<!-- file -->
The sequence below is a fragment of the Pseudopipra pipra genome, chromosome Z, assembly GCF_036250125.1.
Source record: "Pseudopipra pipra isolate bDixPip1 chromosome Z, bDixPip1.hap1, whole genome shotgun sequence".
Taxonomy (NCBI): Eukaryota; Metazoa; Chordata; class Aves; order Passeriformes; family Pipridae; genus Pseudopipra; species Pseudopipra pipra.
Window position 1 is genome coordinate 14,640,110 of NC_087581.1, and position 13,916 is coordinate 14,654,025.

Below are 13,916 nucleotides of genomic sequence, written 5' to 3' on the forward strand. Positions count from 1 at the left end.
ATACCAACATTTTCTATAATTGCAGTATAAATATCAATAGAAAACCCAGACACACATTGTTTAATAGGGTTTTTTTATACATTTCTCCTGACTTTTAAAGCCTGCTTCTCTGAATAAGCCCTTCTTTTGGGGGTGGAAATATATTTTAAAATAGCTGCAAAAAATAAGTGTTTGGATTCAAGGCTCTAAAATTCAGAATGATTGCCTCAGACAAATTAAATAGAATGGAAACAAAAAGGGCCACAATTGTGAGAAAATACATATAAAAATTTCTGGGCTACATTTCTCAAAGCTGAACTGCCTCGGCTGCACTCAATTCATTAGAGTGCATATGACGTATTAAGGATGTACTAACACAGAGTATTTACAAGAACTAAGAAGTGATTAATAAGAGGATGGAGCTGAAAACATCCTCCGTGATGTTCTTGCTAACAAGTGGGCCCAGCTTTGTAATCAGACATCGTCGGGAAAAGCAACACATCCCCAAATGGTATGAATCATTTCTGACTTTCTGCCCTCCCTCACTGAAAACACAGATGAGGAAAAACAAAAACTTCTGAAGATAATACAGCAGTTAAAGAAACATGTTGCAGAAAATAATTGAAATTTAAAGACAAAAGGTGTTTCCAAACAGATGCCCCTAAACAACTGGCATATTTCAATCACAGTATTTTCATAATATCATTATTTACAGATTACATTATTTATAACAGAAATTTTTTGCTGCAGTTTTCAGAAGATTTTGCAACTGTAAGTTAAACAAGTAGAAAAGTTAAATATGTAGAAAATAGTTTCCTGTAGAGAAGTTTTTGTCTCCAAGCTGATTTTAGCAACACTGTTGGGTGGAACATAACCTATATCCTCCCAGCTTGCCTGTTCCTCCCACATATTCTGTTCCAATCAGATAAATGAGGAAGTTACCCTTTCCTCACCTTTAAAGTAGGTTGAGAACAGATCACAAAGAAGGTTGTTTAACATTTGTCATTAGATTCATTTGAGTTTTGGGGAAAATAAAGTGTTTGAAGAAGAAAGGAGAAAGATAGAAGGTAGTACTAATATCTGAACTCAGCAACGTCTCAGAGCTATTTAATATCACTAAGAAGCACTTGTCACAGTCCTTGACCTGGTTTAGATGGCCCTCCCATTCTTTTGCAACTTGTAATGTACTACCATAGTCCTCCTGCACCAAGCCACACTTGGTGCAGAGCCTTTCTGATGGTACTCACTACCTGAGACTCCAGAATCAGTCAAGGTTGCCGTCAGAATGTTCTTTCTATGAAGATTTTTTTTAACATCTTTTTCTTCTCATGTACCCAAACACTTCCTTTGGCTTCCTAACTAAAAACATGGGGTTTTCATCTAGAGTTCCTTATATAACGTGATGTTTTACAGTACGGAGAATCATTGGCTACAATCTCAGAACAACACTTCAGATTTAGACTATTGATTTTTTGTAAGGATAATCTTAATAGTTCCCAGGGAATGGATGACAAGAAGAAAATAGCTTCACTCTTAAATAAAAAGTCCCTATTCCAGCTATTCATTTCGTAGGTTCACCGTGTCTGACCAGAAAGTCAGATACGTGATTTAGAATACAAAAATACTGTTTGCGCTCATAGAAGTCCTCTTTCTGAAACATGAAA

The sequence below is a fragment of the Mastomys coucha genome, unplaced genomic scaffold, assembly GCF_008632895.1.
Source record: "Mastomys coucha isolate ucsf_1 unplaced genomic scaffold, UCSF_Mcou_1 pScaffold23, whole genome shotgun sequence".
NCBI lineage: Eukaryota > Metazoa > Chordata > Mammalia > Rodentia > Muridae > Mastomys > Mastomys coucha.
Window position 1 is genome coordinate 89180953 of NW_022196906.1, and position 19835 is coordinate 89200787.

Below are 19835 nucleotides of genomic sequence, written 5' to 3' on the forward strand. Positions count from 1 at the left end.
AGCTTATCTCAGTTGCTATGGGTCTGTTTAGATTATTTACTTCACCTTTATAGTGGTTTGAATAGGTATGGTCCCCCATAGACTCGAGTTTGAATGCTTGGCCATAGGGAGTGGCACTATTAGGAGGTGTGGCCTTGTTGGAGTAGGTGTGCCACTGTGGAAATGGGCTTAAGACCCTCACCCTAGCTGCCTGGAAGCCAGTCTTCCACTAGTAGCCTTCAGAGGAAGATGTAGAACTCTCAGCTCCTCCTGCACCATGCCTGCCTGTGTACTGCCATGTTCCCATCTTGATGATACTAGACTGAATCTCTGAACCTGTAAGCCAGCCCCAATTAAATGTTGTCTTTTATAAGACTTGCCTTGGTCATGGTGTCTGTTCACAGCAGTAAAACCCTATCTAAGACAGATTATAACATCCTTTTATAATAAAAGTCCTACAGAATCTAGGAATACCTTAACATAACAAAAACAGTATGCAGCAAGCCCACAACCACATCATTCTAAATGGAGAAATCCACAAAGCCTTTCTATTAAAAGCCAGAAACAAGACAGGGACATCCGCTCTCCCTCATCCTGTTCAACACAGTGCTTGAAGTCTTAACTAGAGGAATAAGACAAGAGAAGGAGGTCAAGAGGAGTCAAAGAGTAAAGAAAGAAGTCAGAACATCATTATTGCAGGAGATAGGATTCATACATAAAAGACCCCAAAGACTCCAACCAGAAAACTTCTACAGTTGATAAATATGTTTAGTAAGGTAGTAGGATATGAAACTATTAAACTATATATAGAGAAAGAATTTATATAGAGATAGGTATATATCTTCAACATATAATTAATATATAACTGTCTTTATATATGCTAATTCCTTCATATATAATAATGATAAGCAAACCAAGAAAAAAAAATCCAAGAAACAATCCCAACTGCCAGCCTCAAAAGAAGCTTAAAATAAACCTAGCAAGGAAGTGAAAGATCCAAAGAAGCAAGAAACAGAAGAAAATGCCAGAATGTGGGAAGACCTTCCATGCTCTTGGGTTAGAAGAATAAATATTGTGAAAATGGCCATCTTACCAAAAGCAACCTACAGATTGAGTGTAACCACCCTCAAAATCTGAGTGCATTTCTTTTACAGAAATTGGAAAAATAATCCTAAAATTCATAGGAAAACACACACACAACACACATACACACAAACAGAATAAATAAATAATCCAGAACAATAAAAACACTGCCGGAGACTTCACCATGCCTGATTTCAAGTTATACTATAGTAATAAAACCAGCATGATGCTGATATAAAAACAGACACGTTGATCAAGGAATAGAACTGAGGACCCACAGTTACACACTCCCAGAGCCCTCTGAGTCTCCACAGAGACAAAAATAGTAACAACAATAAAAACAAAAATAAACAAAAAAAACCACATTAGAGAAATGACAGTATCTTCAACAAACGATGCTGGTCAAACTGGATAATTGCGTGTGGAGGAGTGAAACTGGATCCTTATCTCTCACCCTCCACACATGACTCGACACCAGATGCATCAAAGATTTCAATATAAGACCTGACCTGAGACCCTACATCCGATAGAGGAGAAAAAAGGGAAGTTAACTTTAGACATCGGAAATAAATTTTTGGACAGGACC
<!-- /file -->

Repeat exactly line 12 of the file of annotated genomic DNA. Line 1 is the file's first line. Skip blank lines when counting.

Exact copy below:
AGCTTATCTCAGTTGCTATGGGTCTGTTTAGATTATTTACTTCACCTTTATAGTGGTTTGAATAGGTATGGTCCCCCATAGACTCGAGTTTGAATGCTTGGCCATAGGGAGTGGCACTATTAGGAGGTGTGGCCTTGTTGGAGTAGGTGTGCCACTGTGGAAATGGGCTTAAGACCCTCACCCTAGCTGCCTGGAAGCCAGTCTTCCACTAGTAGCCTTCAGAGGAAGATGTAGAACTCTCAGCTCCTCCTGCACCATGCCTGCCTGTGTACTGCCATGTTCCCATCTTGATGATACTAGACTGAATCTCTGAACCTGTAAGCCAGCCCCAATTAAATGTTGTCTTTTATAAGACTTGCCTTGGTCATGGTGTCTGTTCACAGCAGTAAAACCCTATCTAAGACAGATTATAACATCCTTTTATAATAAAAGTCCTACAGAATCTAGGAATACCTTAACATAACAAAAACAGTATGCAGCAAGCCCACAACCACATCATTCTAAATGGAGAAATCCACAAAGCCTTTCTATTAAAAGCCAGAAACAAGACAGGGACATCCGCTCTCCCTCATCCTGTTCAACACAGTGCTTGAAGTCTTAACTAGAGGAATAAGACAAGAGAAGGAGGTCAAGAGGAGTCAAAGAGTAAAGAAAGAAGTCAGAACATCATTATTGCAGGAGATAGGATTCATACATAAAAGACCCCAAAGACTCCAACCAGAAAACTTCTACAGTTGATAAATATGTTTAGTAAGGTAGTAGGATATGAAACTATTAAACTATATATAGAGAAAGAATTTATATAGAGATAGGTATATATCTTCAACATATAATTAATATATAACTGTCTTTATATATGCTAATTCCTTCATATATAATAATGATAAGCAAACCAAGAAAAAAAAATCCAAGAAACAATCCCAACTGCCAGCCTCAAAAGAAGCTTAAAATAAACCTAGCAAGGAAGTGAAAGATCCAAAGAAGCAAGAAACAGAAGAAAATGCCAGAATGTGGGAAGACCTTCCATGCTCTTGGGTTAGAAGAATAAATATTGTGAAAATGGCCATCTTACCAAAAGCAACCTACAGATTGAGTGTAACCACCCTCAAAATCTGAGTGCATTTCTTTTACAGAAATTGGAAAAATAATCCTAAAATTCATAGGAAAACACACACACAACACACATACACACAAACAGAATAAATAAATAATCCAGAACAATAAAAACACTGCCGGAGACTTCACCATGCCTGATTTCAAGTTATACTATAGTAATAAAACCAGCATGATGCTGATATAAAAACAGACACGTTGATCAAGGAATAGAACTGAGGACCCACAGTTACACACTCCCAGAGCCCTCTGAGTCTCCACAGAGACAAAAATAGTAACAACAATAAAAACAAAAATAAACAAAAAAAACCACATTAGAGAAATGACAGTATCTTCAACAAACGATGCTGGTCAAACTGGATAATTGCGTGTGGAGGAGTGAAACTGGATCCTTATCTCTCACCCTCCACACATGACTCGACACCAGATGCATCAAAGATTTCAATATAAGACCTGACCTGAGACCCTACATCCGATAGAGGAGAAAAAAGGGAAGTTAACTTTAGACATCGGAAATAAATTTTTGGACAGGACC